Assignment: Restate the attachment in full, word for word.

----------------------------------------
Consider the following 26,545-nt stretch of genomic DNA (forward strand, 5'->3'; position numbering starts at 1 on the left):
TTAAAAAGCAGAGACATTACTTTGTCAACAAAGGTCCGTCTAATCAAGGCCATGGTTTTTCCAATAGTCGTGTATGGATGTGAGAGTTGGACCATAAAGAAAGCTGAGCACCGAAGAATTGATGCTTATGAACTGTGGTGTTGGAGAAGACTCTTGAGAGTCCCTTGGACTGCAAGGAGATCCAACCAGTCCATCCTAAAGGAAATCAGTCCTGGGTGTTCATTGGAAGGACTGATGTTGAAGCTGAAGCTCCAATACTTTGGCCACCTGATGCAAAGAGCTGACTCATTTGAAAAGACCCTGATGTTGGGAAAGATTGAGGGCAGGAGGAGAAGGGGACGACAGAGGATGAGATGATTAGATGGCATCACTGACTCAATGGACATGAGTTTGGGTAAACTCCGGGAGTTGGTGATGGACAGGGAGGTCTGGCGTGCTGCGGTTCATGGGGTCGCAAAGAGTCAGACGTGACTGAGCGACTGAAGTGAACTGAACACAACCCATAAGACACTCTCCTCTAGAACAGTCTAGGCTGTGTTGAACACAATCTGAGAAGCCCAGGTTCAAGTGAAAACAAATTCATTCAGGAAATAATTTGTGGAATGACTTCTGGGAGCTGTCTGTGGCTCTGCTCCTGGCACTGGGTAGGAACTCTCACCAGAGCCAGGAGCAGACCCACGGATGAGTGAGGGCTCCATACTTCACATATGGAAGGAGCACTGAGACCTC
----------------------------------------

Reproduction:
Consider the following 26,545-nt stretch of genomic DNA (forward strand, 5'->3'; position numbering starts at 1 on the left):
TTAAAAAGCAGAGACATTACTTTGTCAACAAAGGTCCGTCTAATCAAGGCCATGGTTTTTCCAATAGTCGTGTATGGATGTGAGAGTTGGACCATAAAGAAAGCTGAGCACCGAAGAATTGATGCTTATGAACTGTGGTGTTGGAGAAGACTCTTGAGAGTCCCTTGGACTGCAAGGAGATCCAACCAGTCCATCCTAAAGGAAATCAGTCCTGGGTGTTCATTGGAAGGACTGATGTTGAAGCTGAAGCTCCAATACTTTGGCCACCTGATGCAAAGAGCTGACTCATTTGAAAAGACCCTGATGTTGGGAAAGATTGAGGGCAGGAGGAGAAGGGGACGACAGAGGATGAGATGATTAGATGGCATCACTGACTCAATGGACATGAGTTTGGGTAAACTCCGGGAGTTGGTGATGGACAGGGAGGTCTGGCGTGCTGCGGTTCATGGGGTCGCAAAGAGTCAGACGTGACTGAGCGACTGAAGTGAACTGAACACAACCCATAAGACACTCTCCTCTAGAACAGTCTAGGCTGTGTTGAACACAATCTGAGAAGCCCAGGTTCAAGTGAAAACAAATTCATTCAGGAAATAATTTGTGGAATGACTTCTGGGAGCTGTCTGTGGCTCTGCTCCTGGCACTGGGTAGGAACTCTCACCAGAGCCAGGAGCAGACCCACGGATGAGTGAGGGCTCCATACTTCACATATGGAAGGAGCACTGAGACCTC